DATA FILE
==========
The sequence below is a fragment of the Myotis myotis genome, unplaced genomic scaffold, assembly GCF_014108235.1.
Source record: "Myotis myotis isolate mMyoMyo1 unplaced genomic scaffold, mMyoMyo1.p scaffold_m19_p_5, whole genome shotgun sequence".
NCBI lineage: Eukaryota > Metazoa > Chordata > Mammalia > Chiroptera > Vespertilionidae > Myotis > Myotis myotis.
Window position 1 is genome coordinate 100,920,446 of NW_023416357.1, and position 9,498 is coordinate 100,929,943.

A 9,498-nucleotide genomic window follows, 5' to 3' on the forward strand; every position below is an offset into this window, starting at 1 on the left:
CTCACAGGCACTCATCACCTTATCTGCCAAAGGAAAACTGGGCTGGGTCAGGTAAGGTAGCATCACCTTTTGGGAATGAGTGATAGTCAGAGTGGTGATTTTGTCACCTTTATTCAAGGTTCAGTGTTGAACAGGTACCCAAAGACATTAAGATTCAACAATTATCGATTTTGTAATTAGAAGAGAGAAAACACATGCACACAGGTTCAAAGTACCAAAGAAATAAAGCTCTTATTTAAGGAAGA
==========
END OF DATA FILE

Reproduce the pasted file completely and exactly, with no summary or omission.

The sequence below is a fragment of the Myotis myotis genome, unplaced genomic scaffold, assembly GCF_014108235.1.
Source record: "Myotis myotis isolate mMyoMyo1 unplaced genomic scaffold, mMyoMyo1.p scaffold_m19_p_5, whole genome shotgun sequence".
NCBI lineage: Eukaryota > Metazoa > Chordata > Mammalia > Chiroptera > Vespertilionidae > Myotis > Myotis myotis.
Window position 1 is genome coordinate 100,920,446 of NW_023416357.1, and position 9,498 is coordinate 100,929,943.

A 9,498-nucleotide genomic window follows, 5' to 3' on the forward strand; every position below is an offset into this window, starting at 1 on the left:
CTCACAGGCACTCATCACCTTATCTGCCAAAGGAAAACTGGGCTGGGTCAGGTAAGGTAGCATCACCTTTTGGGAATGAGTGATAGTCAGAGTGGTGATTTTGTCACCTTTATTCAAGGTTCAGTGTTGAACAGGTACCCAAAGACATTAAGATTCAACAATTATCGATTTTGTAATTAGAAGAGAGAAAACACATGCACACAGGTTCAAAGTACCAAAGAAATAAAGCTCTTATTTAAGGAAGA